Takeaways from latest campaign fundraising reports

By Sachin Hebbar and Elizabeth Brown.

A whopping 892 candidate committees, PACs, super-PACs, slates, central committees and more raced to file their campaign finance reports by the January 12th deadline. The stakes were pretty high as candidates looked to position themselves ahead of the June primary race. Here are seven interesting takeaways from this latest round of reports.

More than 600 candidates are raising money.

626 candidate committees and 161 PACs filed 2022 Annual Campaign finance reports by January 19th. As the new shapes of state legislative districts are finalized this month, expect more candidates to jump into the fray and some candidates to switch districts.

Candidates raised a total of over 52 million dollars.

Candidates in the state of Maryland raised almost 53 million dollars for their campaigns. Slate committees, party central committees, and legislative caucuses raised another 6 million dollars. Outside political interest groups reportedly raised 3.6 million dollars.

Political party state committee fundraising was down almost 50%.

Central committees run the grassroots party activity in each county in Maryland. The total raised for candidates was up almost 20%, but county party central committee fundraising was down by 48% compared to the 2018 annual campaign finance reports.

A closer look shows that Democratic Party central committee fundraising was down, but Republican Part central committee fundraising increased. Does this decrease reflect a return to normalcy after the extraordinary “blue wave” of Democratic support in 2018? Or did the pandemic put a damper on Democratic Party fundraising and engagement while Republican Party fundraisers roamed free and maskless? Digging more into the data would hopefully provide some explanations.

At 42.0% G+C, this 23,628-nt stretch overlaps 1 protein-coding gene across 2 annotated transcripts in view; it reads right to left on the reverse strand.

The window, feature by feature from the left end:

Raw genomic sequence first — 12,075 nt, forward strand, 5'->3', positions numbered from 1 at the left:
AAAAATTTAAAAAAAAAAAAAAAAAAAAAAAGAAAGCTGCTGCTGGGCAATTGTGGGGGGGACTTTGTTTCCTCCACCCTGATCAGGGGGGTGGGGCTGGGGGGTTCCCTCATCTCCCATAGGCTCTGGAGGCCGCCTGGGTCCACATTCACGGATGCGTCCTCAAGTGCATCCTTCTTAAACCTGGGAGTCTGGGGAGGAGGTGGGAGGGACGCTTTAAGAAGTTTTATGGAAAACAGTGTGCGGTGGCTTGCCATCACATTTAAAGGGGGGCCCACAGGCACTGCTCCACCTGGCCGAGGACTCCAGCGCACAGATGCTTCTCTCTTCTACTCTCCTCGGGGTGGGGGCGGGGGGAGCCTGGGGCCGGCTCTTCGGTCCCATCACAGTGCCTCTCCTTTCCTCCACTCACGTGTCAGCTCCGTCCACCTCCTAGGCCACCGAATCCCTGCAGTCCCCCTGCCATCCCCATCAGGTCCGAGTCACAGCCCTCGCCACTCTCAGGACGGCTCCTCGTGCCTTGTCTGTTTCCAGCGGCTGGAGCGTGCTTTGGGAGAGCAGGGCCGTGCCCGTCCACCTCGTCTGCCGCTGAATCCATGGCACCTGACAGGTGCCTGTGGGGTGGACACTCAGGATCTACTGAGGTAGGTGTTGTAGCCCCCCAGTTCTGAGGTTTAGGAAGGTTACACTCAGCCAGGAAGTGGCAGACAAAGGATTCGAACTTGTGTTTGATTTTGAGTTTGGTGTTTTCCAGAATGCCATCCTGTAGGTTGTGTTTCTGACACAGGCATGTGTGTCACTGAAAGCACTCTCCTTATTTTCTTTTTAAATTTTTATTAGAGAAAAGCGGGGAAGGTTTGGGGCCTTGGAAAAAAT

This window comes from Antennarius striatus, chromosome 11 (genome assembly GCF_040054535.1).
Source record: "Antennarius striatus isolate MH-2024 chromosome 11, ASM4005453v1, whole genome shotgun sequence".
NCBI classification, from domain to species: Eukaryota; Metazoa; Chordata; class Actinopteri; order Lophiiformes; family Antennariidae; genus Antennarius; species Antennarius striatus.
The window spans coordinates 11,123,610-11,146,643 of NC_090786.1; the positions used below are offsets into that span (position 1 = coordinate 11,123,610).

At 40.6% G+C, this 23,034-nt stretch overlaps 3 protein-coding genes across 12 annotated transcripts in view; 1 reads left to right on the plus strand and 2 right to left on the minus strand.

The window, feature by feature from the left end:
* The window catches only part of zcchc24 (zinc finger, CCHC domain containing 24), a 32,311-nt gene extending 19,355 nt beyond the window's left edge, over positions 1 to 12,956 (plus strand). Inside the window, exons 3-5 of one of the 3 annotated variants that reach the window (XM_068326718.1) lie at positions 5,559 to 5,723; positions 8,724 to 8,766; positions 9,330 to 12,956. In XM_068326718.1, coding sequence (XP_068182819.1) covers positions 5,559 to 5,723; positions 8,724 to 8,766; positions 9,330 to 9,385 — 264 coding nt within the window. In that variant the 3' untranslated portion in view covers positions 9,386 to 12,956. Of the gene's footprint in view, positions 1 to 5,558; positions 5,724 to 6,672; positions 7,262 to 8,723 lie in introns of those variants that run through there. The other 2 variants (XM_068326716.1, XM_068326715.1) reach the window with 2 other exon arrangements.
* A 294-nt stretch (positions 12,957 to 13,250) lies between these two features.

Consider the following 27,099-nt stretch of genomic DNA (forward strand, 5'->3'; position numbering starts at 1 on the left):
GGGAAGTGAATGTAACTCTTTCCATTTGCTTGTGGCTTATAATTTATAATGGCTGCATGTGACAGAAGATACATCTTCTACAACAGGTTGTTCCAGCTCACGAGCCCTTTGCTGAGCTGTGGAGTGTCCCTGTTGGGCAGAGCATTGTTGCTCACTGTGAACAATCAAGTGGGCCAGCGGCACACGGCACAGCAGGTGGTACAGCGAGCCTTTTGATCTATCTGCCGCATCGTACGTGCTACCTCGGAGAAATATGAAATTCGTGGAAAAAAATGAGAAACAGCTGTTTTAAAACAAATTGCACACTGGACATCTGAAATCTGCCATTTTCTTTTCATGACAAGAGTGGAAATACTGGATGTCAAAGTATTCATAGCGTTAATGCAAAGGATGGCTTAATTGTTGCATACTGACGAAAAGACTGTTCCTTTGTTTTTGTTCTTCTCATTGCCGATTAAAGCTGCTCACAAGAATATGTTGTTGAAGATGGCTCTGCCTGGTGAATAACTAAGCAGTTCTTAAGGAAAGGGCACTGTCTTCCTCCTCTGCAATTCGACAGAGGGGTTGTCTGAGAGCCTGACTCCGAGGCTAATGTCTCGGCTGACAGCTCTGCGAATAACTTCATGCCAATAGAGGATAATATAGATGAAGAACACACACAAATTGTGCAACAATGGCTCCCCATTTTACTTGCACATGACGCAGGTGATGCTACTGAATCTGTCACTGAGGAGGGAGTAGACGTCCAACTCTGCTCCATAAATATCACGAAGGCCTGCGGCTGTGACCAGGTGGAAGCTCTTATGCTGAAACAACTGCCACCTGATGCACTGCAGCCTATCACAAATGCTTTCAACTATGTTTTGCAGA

In the charts below, the text may not be legible, but on the left the red lines show the different county central committees’ fundraising declines from 2018 to 2022, and on the right, once can see Republican central committees had more increases during this timeperiod.

Looking at credit card transactions, Tuesdays and Wednesdays seem to be popular days for making donations. You might want to stay away from your phone on those days if you do not want to get hit with an ask!

Donations by check versus credit card can be revealing.

The campaign reports reflect the growing popularity of credit cards for making political donations of all different amounts. As one might expect, however, credit cards were used more prolifically for the lower dollar contributions of $100 or less.

Some gubernatorial candidates receive more checks while others receive more credit card donations.

Business groups and organizations donate mainly through checks. What kind of individuals are still likely to write checks? One could posit wealthier donors, since they have more money sitting in the bank.

When plotting the percentage of funds that came from checks for all of the Democratic gubernatorial candidates, one sees two distinct clusters.

Wes Moore seems to be largely funding his campaign with small donations. Tom Perez seems to have a rather uniform distribution. Most of Comptroller Franchot’s contributions are $100 – $500 contributions.

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